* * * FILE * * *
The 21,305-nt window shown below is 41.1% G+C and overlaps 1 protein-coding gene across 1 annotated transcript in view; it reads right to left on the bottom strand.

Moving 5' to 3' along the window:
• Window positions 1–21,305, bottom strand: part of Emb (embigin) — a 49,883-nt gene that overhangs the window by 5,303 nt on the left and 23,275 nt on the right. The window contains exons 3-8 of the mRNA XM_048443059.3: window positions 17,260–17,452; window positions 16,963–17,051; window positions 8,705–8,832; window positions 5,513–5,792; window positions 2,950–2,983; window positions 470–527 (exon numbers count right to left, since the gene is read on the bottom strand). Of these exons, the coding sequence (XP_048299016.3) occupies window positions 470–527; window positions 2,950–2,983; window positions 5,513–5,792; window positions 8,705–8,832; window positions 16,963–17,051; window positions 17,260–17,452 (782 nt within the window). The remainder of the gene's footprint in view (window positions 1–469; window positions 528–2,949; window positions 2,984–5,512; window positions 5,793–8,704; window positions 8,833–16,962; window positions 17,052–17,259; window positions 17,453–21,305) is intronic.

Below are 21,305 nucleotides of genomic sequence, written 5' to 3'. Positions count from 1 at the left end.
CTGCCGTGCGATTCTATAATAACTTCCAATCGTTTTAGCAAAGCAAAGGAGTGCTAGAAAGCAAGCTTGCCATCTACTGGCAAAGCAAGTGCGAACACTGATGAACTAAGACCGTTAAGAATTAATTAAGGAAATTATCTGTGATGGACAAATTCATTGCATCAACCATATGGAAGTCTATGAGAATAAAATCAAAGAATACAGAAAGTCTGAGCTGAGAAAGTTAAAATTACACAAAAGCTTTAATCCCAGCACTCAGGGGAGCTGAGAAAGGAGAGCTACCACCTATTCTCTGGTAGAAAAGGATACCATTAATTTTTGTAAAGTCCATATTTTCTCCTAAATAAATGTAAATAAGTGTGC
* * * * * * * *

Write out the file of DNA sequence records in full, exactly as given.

The 21,305-nt window shown below is 41.1% G+C and overlaps 1 protein-coding gene across 1 annotated transcript in view; it reads right to left on the bottom strand.

Moving 5' to 3' along the window:
• Window positions 1–21,305, bottom strand: part of Emb (embigin) — a 49,883-nt gene that overhangs the window by 5,303 nt on the left and 23,275 nt on the right. The window contains exons 3-8 of the mRNA XM_048443059.3: window positions 17,260–17,452; window positions 16,963–17,051; window positions 8,705–8,832; window positions 5,513–5,792; window positions 2,950–2,983; window positions 470–527 (exon numbers count right to left, since the gene is read on the bottom strand). Of these exons, the coding sequence (XP_048299016.3) occupies window positions 470–527; window positions 2,950–2,983; window positions 5,513–5,792; window positions 8,705–8,832; window positions 16,963–17,051; window positions 17,260–17,452 (782 nt within the window). The remainder of the gene's footprint in view (window positions 1–469; window positions 528–2,949; window positions 2,984–5,512; window positions 5,793–8,704; window positions 8,833–16,962; window positions 17,052–17,259; window positions 17,453–21,305) is intronic.

Below are 21,305 nucleotides of genomic sequence, written 5' to 3'. Positions count from 1 at the left end.
CTGCCGTGCGATTCTATAATAACTTCCAATCGTTTTAGCAAAGCAAAGGAGTGCTAGAAAGCAAGCTTGCCATCTACTGGCAAAGCAAGTGCGAACACTGATGAACTAAGACCGTTAAGAATTAATTAAGGAAATTATCTGTGATGGACAAATTCATTGCATCAACCATATGGAAGTCTATGAGAATAAAATCAAAGAATACAGAAAGTCTGAGCTGAGAAAGTTAAAATTACACAAAAGCTTTAATCCCAGCACTCAGGGGAGCTGAGAAAGGAGAGCTACCACCTATTCTCTGGTAGAAAAGGATACCATTAATTTTTGTAAAGTCCATATTTTCTCCTAAATAAATGTAAATAAGTGTGC